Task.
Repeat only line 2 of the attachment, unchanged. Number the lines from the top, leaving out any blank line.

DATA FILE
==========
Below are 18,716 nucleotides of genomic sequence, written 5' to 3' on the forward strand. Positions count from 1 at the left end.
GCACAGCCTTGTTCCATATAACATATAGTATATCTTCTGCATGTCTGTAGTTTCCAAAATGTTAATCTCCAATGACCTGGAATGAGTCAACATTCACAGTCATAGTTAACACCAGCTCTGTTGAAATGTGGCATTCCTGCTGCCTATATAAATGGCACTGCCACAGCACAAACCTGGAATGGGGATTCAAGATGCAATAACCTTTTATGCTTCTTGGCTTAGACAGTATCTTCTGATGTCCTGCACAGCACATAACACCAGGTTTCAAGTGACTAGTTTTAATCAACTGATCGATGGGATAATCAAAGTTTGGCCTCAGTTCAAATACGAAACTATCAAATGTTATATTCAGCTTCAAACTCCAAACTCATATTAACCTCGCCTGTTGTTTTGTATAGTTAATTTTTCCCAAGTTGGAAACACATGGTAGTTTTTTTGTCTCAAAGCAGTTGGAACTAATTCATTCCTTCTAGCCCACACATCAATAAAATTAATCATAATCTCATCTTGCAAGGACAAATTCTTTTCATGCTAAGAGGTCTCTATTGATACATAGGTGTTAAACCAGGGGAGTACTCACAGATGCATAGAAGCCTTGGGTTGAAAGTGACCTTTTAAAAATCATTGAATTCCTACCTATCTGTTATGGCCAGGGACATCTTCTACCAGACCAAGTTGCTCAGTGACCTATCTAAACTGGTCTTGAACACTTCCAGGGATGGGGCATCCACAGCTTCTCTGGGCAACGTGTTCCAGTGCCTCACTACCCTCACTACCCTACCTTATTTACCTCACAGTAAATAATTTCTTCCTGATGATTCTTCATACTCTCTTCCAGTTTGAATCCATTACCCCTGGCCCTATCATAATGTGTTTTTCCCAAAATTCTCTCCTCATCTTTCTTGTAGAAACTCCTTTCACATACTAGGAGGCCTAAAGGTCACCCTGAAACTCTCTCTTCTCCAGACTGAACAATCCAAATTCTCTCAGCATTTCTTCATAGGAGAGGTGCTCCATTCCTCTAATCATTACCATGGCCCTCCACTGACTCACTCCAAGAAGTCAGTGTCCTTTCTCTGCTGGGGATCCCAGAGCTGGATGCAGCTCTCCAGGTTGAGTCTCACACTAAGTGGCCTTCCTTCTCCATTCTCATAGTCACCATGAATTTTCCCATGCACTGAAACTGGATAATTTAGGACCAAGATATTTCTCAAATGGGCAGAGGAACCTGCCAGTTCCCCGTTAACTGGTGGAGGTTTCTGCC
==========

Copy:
GCACAGCCTTGTTCCATATAACATATAGTATATCTTCTGCATGTCTGTAGTTTCCAAAATGTTAATCTCCAATGACCTGGAATGAGTCAACATTCACAGTCATAGTTAACACCAGCTCTGTTGAAATGTGGCATTCCTGCTGCCTATATAAATGGCACTGCCACAGCACAAACCTGGAATGGGGATTCAAGATGCAATAACCTTTTATGCTTCTTGGCTTAGACAGTATCTTCTGATGTCCTGCACAGCACATAACACCAGGTTTCAAGTGACTAGTTTTAATCAACTGATCGATGGGATAATCAAAGTTTGGCCTCAGTTCAAATACGAAACTATCAAATGTTATATTCAGCTTCAAACTCCAAACTCATATTAACCTCGCCTGTTGTTTTGTATAGTTAATTTTTCCCAAGTTGGAAACACATGGTAGTTTTTTTGTCTCAAAGCAGTTGGAACTAATTCATTCCTTCTAGCCCACACATCAATAAAATTAATCATAATCTCATCTTGCAAGGACAAATTCTTTTCATGCTAAGAGGTCTCTATTGATACATAGGTGTTAAACCAGGGGAGTACTCACAGATGCATAGAAGCCTTGGGTTGAAAGTGACCTTTTAAAAATCATTGAATTCCTACCTATCTGTTATGGCCAGGGACATCTTCTACCAGACCAAGTTGCTCAGTGACCTATCTAAACTGGTCTTGAACACTTCCAGGGATGGGGCATCCACAGCTTCTCTGGGCAACGTGTTCCAGTGCCTCACTACCCTCACTACCCTACCTTATTTACCTCACAGTAAATAATTTCTTCCTGATGATTCTTCATACTCTCTTCCAGTTTGAATCCATTACCCCTGGCCCTATCATAATGTGTTTTTCCCAAAATTCTCTCCTCATCTTTCTTGTAGAAACTCCTTTCACATACTAGGAGGCCTAAAGGTCACCCTGAAACTCTCTCTTCTCCAGACTGAACAATCCAAATTCTCTCAGCATTTCTTCATAGGAGAGGTGCTCCATTCCTCTAATCATTACCATGGCCCTCCACTGACTCACTCCAAGAAGTCAGTGTCCTTTCTCTGCTGGGGATCCCAGAGCTGGATGCAGCTCTCCAGGTTGAGTCTCACACTAAGTGGCCTTCCTTCTCCATTCTCATAGTCACCATGAATTTTCCCATGCACTGAAACTGGATAATTTAGGACCAAGATATTTCTCAAATGGGCAGAGGAACCTGCCAGTTCCCCGTTAACTGGTGGAGGTTTCTGCC